An unpleasantly musty, sweet doughy fragrance with undertones of booze and Play-doh. I can't fathom why I tried this. It smells fake, like a gourmand scented candle of the worst quality. It might smell exactly like the tree in question, I don't care.
I love Bois Farine. I think the wood and dough interpretation is presented excellently accurately, which make this Ellena composition truly unique. I tried layering this with the non-gourmand L'Artisan Vanilia as suggested by another member, and I was extremely pleased at how it turned out - A foody vanilla scent. On it's own, it is quite an odd-ball and I echo what Trebor said: "I’m still not too sure when’s the best situation to wear this...", but I see much potential for layering options (to add a gourmand dimension to other scents). Indeed, this is also a nice scent to coze up to.
An amazing and unique comfort scent - flour, sweet white flowers, sandalwood, and...flour??!?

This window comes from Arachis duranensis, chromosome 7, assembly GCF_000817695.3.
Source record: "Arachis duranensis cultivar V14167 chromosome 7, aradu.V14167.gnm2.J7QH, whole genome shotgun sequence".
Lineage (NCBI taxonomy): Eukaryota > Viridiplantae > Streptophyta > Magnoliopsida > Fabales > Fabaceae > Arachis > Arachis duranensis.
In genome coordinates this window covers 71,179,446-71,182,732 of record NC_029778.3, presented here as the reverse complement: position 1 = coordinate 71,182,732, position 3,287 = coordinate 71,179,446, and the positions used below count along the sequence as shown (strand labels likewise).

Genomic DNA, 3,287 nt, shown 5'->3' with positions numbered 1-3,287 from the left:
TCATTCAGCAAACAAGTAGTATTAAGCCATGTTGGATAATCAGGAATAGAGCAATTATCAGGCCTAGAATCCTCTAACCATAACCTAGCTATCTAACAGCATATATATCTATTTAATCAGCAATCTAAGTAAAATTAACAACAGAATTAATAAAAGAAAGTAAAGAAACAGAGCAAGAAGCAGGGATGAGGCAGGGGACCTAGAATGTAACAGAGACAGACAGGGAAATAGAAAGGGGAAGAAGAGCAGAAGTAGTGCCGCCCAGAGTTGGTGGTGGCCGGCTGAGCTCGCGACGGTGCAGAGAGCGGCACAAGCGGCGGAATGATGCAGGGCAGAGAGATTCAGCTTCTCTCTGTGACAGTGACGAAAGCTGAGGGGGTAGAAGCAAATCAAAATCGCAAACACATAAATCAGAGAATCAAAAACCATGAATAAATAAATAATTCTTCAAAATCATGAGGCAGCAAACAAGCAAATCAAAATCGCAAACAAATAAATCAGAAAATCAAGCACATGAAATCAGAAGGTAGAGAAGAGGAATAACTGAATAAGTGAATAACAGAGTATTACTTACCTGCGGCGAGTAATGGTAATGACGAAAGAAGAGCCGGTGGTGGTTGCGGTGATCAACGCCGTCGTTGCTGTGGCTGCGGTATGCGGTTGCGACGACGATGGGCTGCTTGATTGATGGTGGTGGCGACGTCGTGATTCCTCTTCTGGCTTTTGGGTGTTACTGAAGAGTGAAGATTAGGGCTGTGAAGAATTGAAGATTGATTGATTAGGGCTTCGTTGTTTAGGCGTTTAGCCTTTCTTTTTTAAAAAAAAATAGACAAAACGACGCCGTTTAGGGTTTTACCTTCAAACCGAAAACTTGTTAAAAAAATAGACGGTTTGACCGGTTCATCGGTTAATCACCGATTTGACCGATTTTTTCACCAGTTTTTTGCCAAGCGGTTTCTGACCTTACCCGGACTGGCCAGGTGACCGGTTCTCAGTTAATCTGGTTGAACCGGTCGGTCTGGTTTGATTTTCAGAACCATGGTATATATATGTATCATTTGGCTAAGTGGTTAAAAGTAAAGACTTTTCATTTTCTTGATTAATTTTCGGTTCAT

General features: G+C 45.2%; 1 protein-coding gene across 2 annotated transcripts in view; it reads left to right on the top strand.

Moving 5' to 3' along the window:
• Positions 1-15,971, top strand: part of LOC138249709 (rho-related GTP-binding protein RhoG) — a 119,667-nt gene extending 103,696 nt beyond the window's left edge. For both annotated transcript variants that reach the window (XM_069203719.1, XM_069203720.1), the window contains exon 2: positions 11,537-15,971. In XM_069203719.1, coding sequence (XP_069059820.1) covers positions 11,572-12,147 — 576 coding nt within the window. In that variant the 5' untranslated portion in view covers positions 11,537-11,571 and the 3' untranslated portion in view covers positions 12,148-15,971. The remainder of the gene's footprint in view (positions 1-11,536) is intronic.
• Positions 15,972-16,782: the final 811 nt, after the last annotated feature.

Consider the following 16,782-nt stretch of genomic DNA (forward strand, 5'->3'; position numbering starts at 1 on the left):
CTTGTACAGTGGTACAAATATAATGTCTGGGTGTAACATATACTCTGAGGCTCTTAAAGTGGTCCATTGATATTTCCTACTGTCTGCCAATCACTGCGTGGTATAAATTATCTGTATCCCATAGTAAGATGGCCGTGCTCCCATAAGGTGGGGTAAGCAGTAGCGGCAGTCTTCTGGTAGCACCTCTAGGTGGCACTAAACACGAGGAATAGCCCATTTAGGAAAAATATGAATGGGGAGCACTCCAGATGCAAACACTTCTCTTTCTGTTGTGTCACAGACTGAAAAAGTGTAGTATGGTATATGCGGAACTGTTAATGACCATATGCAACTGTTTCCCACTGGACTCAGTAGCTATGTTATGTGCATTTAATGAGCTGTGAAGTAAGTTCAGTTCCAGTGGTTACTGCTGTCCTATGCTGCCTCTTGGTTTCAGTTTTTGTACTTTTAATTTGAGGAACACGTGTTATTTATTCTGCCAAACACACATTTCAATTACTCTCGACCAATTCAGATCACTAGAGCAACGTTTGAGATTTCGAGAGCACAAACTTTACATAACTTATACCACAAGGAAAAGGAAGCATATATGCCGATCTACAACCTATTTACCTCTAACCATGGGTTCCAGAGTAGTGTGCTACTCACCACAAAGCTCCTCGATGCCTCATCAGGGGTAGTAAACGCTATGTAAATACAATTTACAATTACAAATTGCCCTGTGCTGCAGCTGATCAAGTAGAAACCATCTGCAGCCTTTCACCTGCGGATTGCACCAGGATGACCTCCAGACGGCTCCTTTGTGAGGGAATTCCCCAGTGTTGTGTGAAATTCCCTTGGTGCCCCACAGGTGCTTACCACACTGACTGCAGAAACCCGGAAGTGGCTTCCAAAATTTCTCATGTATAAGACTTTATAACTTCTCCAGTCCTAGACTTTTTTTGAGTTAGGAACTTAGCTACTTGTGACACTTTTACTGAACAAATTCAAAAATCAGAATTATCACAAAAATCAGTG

Not necessarily gourmand - for who would eat raw flour? This isn't even the floury smell of fresh baked bread - no, no yeast here at all. Nothing toasted - this is fresh milled raw flour. Sugar? look somewhere else. This is a bakery, not a candy shop.
Ah, but certainly a comfort scent - the fresh start of a recipe, the beginning of a quiet afternoon busily baking. The fragrance of being productive and creative. When other scents give you the final product of cookies or cakes, this gives you the prelude, the launch, the mis en plas.
So rare for L'artisan to put out a fragrance that is so casual and comforting - this is a delightful piece. So sad that the cost takes it out out of reach, else it would be a staple of my scent wardrobe.